Monday, August 15, 2016


Reading Only the Beginning of Long Books

Stephanie R. West, "The Papyri of Herodotus," in Dirk Obbink and Richard Rutherford, edd., Culture in Pieces: Essays on Ancient Texts in Honour of Peter Parsons (Oxford: Oxford University Press, 2011), pp. 69-83 (at 71):
Almost half our papyri (19) come from Book 1; Books 2 and 5 achieve quite a respectable score (six each). Book 8 has four; Book 7 three; Books 3 and 4 two each. Book 6 is not attested at all. There was nothing from Book 9 until the publication in 2004 of P.Oslo inv. 1487,10 preserving parts of 9.74–5, now in the library of the University of Oslo—just too late to get into Flower and Marincola's edition (2002).11 In antiquity, as now, only a small proportion of those who started to read long books actually finished them. Notwithstanding the Herodotean Solon's sage counsel to look to the end (1.32.9) comparatively few can have pressed on to see how Herodotus presented the conclusion of the intercontinental conflict whose origins he outlines at the start of his work. If the last chapter contains a message of profound significance for the interpretation of the Histories as a whole, the majority of readers in Roman Egypt missed it. The relative popularity of individual books is consistent with the impression we get from citations in ancient authors, both pagan and Christian; Book 1 comes top by a long way.12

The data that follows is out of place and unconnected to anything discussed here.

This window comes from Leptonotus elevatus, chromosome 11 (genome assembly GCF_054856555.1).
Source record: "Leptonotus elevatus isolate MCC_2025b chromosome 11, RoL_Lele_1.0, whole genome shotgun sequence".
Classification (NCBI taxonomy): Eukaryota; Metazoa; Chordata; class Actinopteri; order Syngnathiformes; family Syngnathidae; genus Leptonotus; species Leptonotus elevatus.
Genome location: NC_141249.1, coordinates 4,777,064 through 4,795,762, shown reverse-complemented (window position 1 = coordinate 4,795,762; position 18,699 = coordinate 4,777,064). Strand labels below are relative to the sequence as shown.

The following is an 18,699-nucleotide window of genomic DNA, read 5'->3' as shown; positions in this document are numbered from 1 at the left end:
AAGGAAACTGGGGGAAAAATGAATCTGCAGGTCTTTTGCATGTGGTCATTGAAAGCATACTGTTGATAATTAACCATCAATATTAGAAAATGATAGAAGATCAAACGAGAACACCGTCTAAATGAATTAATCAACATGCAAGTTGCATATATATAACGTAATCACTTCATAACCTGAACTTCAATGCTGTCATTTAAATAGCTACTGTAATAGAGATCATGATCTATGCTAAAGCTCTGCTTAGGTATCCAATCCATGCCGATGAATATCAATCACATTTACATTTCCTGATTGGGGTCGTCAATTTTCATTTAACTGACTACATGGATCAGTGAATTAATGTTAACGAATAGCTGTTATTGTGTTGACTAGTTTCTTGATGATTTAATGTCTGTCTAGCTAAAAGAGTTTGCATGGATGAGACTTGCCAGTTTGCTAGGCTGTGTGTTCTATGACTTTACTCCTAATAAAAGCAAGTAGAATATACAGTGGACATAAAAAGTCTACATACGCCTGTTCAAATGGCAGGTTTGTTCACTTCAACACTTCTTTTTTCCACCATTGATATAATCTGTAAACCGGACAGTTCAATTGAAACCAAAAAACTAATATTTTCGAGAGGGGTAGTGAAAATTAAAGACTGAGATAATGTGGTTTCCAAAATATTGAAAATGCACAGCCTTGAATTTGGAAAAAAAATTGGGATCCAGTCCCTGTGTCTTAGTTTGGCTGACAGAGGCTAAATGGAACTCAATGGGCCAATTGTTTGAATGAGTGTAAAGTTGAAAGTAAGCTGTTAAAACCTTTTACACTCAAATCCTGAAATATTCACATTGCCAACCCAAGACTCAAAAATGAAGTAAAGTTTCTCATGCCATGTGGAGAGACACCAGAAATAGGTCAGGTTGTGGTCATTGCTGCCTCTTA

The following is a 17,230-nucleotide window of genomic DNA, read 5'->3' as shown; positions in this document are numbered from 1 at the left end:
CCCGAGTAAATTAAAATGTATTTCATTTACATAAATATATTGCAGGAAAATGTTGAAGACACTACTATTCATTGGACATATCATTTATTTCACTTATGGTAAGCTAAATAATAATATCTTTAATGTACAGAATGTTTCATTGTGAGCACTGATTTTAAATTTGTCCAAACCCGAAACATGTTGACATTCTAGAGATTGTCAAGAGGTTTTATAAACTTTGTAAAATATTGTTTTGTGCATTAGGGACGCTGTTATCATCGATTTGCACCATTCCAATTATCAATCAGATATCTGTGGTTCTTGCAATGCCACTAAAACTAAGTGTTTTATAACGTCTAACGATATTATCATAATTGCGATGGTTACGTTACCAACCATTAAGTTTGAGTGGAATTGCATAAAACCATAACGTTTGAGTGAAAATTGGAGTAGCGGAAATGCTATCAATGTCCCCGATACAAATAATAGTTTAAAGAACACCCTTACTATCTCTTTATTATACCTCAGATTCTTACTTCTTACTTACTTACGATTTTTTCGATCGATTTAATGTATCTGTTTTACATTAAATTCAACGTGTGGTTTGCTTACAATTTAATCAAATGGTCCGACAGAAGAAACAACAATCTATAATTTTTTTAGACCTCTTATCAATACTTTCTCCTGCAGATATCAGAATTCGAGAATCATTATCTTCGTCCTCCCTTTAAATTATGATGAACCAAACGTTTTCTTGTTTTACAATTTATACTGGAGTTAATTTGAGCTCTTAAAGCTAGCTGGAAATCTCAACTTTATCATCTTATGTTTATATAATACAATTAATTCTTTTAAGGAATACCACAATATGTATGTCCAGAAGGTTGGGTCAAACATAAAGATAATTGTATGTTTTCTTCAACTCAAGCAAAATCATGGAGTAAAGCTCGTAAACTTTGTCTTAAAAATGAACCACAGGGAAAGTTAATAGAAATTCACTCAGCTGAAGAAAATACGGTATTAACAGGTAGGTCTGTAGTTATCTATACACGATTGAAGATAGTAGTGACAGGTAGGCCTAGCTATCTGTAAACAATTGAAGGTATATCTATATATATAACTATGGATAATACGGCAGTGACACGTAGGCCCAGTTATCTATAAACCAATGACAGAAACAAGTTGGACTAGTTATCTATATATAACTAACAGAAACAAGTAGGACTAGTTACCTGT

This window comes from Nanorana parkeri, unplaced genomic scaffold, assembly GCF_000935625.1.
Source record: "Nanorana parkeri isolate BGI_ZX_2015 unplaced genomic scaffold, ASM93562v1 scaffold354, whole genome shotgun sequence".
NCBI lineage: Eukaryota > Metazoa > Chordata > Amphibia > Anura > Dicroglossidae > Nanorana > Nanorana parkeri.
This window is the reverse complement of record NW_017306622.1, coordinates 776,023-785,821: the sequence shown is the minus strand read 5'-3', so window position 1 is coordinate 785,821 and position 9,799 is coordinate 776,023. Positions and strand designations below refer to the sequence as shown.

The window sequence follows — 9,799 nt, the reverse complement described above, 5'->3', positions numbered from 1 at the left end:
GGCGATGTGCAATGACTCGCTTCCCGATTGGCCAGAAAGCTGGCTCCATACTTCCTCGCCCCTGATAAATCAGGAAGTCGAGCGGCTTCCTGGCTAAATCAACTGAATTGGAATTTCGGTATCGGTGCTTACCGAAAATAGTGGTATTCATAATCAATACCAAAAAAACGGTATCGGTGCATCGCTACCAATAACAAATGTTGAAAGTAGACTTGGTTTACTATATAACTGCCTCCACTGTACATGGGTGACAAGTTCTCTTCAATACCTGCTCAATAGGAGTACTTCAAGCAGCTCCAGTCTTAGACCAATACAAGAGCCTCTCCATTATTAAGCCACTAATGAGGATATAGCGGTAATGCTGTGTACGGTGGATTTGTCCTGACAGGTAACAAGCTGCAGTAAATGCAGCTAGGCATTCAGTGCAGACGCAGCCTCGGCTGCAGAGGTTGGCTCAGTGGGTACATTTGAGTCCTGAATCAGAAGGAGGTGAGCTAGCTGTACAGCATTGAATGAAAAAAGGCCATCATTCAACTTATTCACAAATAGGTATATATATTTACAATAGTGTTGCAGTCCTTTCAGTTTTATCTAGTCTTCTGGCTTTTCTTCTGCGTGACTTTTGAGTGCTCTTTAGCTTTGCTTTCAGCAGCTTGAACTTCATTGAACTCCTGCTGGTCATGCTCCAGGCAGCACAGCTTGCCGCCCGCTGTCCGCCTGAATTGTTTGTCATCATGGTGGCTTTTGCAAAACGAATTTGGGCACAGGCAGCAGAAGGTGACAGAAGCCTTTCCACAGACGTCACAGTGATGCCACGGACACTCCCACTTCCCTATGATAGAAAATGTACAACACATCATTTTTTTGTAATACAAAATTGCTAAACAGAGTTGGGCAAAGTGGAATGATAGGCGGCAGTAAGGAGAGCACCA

11 While precise statistics relating to published papyri are subject to rapid obsolescence, the substantial group of Oxyrhynchus papyri in the pipeline confirms the general proportions, enhancing the lead of Book 1; I am very grateful to Dirk Obbink for letting me see this material.

12 Of the 27 passages from Herodotus most frequently cited by pagan and Christian writers, eleven come from Book 1: see Ehrhardt 1988, 858.
Related post: The Hawking Index.

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